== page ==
In this query, Redshift Spectrum aggregates the clickstream data to the month level before it is returned to the Amazon Redshift cluster and joined with the dimension tables. This query should complete in about 4 seconds, which is roughly twice as fast as only using the partition key. The speed increase is evident upon reviewing the SVL_S3QUERY_SUMMARY table:
- Bytes scanned is 22X less because of the Parquet data format.
- Only 9 records are returned back to the Amazon Redshift cluster as a result of the push-down, instead of ~66.2 million, leading to substantially less join overhead, and about 795 MB less data sent back to your cluster.
- No adverse change in average parallelism.
Assessing the value of Amazon Redshift vs. Redshift Spectrum
At this point, you might be asking yourself, why would I ever not use Redshift Spectrum? Well, you still get additional value for your money by loading data into Amazon Redshift, and querying in Amazon Redshift vs. querying S3.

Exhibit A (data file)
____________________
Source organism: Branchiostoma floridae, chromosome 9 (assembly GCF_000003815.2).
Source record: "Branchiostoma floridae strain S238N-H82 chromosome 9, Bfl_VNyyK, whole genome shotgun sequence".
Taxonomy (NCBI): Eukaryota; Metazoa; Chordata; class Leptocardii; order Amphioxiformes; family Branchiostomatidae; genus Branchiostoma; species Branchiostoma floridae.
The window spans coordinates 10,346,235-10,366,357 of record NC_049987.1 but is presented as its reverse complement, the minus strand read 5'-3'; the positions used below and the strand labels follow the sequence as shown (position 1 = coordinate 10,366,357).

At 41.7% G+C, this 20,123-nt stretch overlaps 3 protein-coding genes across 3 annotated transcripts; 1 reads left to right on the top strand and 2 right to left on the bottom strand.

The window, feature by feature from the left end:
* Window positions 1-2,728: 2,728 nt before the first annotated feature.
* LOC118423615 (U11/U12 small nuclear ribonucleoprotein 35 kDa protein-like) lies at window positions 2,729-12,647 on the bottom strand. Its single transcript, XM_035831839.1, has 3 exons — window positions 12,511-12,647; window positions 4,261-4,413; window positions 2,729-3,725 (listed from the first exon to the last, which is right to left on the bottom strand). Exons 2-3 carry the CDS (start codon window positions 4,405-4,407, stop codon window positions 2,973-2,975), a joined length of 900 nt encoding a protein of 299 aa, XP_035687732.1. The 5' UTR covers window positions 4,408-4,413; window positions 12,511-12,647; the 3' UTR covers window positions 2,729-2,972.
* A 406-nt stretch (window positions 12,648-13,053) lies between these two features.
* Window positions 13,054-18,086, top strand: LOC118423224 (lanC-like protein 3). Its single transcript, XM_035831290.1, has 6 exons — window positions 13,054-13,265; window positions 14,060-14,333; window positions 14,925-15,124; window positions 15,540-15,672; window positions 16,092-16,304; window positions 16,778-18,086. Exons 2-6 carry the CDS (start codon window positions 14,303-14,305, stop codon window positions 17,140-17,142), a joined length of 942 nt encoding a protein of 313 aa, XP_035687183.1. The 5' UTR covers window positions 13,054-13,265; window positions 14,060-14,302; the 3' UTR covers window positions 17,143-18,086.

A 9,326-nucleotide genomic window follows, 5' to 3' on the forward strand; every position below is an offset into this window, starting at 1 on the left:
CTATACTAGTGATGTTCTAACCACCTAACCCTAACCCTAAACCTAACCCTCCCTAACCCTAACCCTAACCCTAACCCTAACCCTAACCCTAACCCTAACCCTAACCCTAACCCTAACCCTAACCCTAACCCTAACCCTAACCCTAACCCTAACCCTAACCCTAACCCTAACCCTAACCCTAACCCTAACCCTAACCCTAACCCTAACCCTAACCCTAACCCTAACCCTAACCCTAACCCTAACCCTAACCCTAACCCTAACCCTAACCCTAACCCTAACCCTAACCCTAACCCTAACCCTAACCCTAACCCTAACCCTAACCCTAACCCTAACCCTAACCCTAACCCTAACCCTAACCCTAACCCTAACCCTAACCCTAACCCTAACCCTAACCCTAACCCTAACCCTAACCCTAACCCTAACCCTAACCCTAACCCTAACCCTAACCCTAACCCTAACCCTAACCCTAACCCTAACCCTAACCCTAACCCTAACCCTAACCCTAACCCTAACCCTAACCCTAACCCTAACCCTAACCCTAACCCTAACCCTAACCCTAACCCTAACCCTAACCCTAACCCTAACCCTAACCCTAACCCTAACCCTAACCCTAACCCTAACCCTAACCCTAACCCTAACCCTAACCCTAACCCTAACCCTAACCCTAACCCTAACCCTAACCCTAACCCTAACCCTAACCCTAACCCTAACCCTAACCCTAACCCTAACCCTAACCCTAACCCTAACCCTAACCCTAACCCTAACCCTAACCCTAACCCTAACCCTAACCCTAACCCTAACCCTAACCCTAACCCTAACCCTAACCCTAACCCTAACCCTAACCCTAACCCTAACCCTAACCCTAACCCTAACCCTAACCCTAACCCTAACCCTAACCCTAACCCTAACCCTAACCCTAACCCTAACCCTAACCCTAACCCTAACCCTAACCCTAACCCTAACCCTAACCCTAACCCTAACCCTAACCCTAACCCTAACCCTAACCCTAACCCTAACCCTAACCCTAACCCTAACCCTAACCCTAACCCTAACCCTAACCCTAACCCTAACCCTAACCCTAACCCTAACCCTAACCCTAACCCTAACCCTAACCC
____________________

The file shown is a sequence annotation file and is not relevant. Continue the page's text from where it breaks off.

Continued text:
In fact, it turns out that the last version of our query runs even faster when executed exclusively in native Amazon Redshift, as shown in the following chart:
As a general rule, queries that aren’t dominated by I/O and which involve multiple joins are better optimized in native Amazon Redshift. For instance, the performance difference between running the partition key query entirely in Amazon Redshift versus with Redshift Spectrum is twice as large as that that of the pushdown aggregation query, partly because the former case benefits more from better join performance.
Furthermore, the variability in latency in native Amazon Redshift is lower. For use cases where you have tight performance SLAs on queries, you may want to consider using Amazon Redshift exclusively to support those queries.
On the other hand, when you perform large scans, you could benefit from the best of both worlds: higher performance at lower cost. For instance, imagine that you wanted to enable your business analysts to interactively discover insights across a vast amount of historical data. In the example below, the pushdown aggregation query is modified to analyze seven years of data instead of three months: